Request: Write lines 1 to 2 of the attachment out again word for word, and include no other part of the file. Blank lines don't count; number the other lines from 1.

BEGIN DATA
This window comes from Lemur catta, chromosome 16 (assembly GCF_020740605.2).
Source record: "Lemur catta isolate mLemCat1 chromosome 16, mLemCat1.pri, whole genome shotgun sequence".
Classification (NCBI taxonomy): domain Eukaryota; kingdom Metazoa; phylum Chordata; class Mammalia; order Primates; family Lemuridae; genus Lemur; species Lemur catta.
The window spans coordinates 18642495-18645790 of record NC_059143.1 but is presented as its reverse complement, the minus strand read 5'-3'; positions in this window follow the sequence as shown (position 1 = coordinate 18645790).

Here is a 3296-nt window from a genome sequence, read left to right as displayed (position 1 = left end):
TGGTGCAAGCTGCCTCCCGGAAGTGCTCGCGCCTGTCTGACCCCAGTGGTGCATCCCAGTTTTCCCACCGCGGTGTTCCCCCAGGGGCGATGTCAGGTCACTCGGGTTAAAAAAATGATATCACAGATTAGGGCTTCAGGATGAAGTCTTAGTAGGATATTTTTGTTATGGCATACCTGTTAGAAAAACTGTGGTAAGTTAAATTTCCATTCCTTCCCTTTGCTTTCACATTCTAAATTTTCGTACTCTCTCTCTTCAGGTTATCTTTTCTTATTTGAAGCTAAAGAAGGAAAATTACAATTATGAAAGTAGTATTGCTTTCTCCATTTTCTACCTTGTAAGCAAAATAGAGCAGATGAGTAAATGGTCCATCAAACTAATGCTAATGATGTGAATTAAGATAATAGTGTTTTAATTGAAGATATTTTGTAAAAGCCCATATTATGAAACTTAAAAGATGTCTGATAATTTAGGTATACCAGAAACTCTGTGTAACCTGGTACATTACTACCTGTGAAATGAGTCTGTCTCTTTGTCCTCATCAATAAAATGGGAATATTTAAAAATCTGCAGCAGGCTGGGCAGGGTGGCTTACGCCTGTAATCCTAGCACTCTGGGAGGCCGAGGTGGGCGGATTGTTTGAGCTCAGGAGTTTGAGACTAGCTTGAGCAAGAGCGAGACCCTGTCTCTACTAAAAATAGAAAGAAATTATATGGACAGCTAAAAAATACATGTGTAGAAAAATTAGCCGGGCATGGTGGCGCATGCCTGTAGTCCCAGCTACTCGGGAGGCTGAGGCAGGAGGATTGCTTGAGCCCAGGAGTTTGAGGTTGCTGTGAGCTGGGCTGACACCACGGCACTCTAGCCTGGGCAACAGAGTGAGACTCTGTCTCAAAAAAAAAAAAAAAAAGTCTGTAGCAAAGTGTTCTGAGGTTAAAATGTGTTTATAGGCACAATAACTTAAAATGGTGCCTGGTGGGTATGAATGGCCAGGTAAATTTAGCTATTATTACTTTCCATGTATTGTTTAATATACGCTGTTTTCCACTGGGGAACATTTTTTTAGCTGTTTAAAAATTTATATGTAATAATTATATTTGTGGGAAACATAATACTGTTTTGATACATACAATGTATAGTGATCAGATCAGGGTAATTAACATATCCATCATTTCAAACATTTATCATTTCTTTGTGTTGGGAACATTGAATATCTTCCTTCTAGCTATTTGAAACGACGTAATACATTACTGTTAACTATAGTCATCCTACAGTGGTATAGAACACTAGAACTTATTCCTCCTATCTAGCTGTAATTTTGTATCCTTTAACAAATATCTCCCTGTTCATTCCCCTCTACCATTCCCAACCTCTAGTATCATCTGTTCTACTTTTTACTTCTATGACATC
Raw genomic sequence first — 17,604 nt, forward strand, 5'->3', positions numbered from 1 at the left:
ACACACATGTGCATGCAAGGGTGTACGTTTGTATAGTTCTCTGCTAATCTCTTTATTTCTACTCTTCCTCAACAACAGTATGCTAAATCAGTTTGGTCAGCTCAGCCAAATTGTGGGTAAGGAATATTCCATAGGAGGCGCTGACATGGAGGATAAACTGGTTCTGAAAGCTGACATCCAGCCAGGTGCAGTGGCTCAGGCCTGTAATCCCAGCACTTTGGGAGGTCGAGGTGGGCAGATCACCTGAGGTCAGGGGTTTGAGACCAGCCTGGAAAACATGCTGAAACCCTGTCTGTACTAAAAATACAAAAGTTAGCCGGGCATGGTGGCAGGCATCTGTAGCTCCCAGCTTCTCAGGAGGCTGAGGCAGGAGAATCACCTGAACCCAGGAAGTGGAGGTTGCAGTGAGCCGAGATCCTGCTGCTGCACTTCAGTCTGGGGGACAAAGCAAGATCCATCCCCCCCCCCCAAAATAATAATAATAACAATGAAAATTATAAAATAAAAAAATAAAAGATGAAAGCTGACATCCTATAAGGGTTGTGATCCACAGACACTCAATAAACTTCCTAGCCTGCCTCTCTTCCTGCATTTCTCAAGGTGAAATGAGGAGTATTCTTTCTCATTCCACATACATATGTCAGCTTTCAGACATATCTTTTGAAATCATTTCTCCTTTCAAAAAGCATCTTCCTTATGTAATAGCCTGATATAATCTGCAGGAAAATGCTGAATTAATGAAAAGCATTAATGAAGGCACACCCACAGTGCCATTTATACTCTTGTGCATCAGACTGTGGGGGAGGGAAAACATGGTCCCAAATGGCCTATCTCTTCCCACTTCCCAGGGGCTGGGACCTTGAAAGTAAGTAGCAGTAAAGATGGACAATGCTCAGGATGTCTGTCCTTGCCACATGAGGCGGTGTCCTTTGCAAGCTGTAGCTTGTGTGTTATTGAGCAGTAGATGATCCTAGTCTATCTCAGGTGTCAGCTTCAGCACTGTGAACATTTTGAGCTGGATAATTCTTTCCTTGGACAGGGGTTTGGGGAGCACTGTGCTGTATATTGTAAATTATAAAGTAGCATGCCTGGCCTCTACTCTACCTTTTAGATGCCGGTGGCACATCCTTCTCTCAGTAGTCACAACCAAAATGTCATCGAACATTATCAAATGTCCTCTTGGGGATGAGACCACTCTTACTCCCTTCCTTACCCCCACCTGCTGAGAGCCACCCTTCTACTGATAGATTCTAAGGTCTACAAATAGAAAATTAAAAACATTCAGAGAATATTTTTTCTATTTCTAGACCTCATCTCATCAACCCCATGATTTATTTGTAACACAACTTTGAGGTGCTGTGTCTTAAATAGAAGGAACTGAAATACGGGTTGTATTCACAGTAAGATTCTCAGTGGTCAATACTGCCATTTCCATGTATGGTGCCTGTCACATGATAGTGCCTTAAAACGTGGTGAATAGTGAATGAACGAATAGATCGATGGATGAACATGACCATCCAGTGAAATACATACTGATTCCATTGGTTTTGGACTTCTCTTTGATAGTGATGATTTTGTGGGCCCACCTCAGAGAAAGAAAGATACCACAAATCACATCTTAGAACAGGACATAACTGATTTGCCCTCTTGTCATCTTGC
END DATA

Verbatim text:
This window comes from Lemur catta, chromosome 16 (assembly GCF_020740605.2).
Source record: "Lemur catta isolate mLemCat1 chromosome 16, mLemCat1.pri, whole genome shotgun sequence".